Destiny Rewritten by Kathryn Fitzmaurice. Katherine Tegen Books, 2013. Currently available.
Genre: Middle Grade Realistic Fiction
Face Value: I like this cover, and it fits the book. It looks young, but I think that this book plays best on the younger end of middle grade anyway, so it will appeal to its audience well. Emily is the focus, of the engaging illustration, the books look exciting and hint at the story. I don’t know what the cat has to do with anything though.
Does it Break the Slate? Emily is well on her way to being a Slatebreaker, and she shows the necessary self-determination to get there. She is absolutely determined to take her life into her own hands and when she breaks free of the “destiny” she thought she was stuck with, it is an outstanding Slatebreaking moment.
Who would we give it to? Literary girls, who will get wrapped up in the romance of a secret in a book of poetry and an adventure to find yourself. If you have a young reader with an interest in poetry (or romance novels, actually), this would be a nice fit.
Review: Emily Elizabeth Davis was named after Emily Dickinson. Her English professor mother named her that, believing that it would shape her destiny. So Emily believes that she is destined to become a famous poet, which is ok, but she actually isn’t all that into poetry. What she’s really interested in romance. Particularly the happy endings that she sees in romance novels – she frequently writes to Danielle Steele to ask her opinion about her biggest quandary. She doesn’t know who her father is, and her mother won’t give up the information. But just as Emily discovers that her book of Emily Dickinson poetry holds the key to her father’s identity, the book is accidentally lost and Emily ends up on a citywide search for her book and the secrets it holds to her destiny.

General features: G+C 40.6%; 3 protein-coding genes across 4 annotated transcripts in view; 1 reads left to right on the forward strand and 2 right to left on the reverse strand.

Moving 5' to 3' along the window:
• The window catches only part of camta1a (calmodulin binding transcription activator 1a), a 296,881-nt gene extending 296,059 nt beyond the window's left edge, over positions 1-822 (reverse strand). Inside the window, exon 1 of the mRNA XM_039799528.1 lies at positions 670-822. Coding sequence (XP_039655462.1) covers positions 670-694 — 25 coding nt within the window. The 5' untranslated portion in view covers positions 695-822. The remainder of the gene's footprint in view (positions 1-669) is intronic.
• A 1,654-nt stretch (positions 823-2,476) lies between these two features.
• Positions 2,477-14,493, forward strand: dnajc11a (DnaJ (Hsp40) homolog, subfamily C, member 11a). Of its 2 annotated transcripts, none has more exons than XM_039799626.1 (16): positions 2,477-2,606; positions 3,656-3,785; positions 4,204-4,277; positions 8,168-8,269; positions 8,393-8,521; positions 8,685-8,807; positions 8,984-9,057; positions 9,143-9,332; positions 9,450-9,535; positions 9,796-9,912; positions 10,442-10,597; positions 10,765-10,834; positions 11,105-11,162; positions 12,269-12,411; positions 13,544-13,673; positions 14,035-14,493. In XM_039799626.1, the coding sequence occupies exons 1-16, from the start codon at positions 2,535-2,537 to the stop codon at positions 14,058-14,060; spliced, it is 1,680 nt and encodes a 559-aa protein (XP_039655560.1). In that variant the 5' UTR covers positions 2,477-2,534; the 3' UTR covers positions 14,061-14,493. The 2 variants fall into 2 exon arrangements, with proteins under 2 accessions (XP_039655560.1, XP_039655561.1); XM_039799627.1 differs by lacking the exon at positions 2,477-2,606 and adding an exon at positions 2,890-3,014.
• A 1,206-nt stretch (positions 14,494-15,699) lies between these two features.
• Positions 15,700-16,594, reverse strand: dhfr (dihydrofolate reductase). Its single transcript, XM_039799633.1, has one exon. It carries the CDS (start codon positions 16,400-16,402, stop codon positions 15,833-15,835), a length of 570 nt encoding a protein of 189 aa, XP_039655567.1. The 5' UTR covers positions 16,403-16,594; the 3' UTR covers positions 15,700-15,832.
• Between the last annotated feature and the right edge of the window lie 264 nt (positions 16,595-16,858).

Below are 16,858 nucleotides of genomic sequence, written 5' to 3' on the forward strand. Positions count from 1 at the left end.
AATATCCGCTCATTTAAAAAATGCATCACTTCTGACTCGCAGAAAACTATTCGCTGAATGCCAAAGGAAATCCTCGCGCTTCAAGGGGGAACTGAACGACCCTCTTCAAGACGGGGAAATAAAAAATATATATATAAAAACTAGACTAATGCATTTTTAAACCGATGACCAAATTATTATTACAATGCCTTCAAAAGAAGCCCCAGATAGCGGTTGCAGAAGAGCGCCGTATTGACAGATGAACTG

The conflict in the book is pretty mild, and it all wraps up too easily. There’s barely a moment to worry over what might happen – it comes together exactly the way it’s “meant to.” But what is lacking in plot is balanced out by likable characters and some great Slatebreaking moments.
From a Slatebreaking point of view, the best part of this book is that Emily really finds the strength to take her destiny into her own hands. Emily was named after Emily Dickinson, and feels this tremendous pressure to love Dickinson’s poetry as much as her mother does. Wouldn’t you? The inscription in her Emily Dickinson book reads
“Emily Dickinson is one of the great poets
The same will be said of you one day.”
Beautiful sentiment, sure, but also a whole lot of pressure. So when Emily finally recovers her book, she ends up giving it’s destiny-shaping inscription away. And when she does, she realizes, she feels free. Now she can be the person that she wanted to be, without feeling the pressure of fate and others’ expectations pushing
It’s also a fight against literary snobbery. Danielle Steel and romance novels are just as valid as Emily Dickinson, and Emily gets to be the person she wants to be and love the literature she wants to love. I can definitely get behind that.
Reviewed from library copy.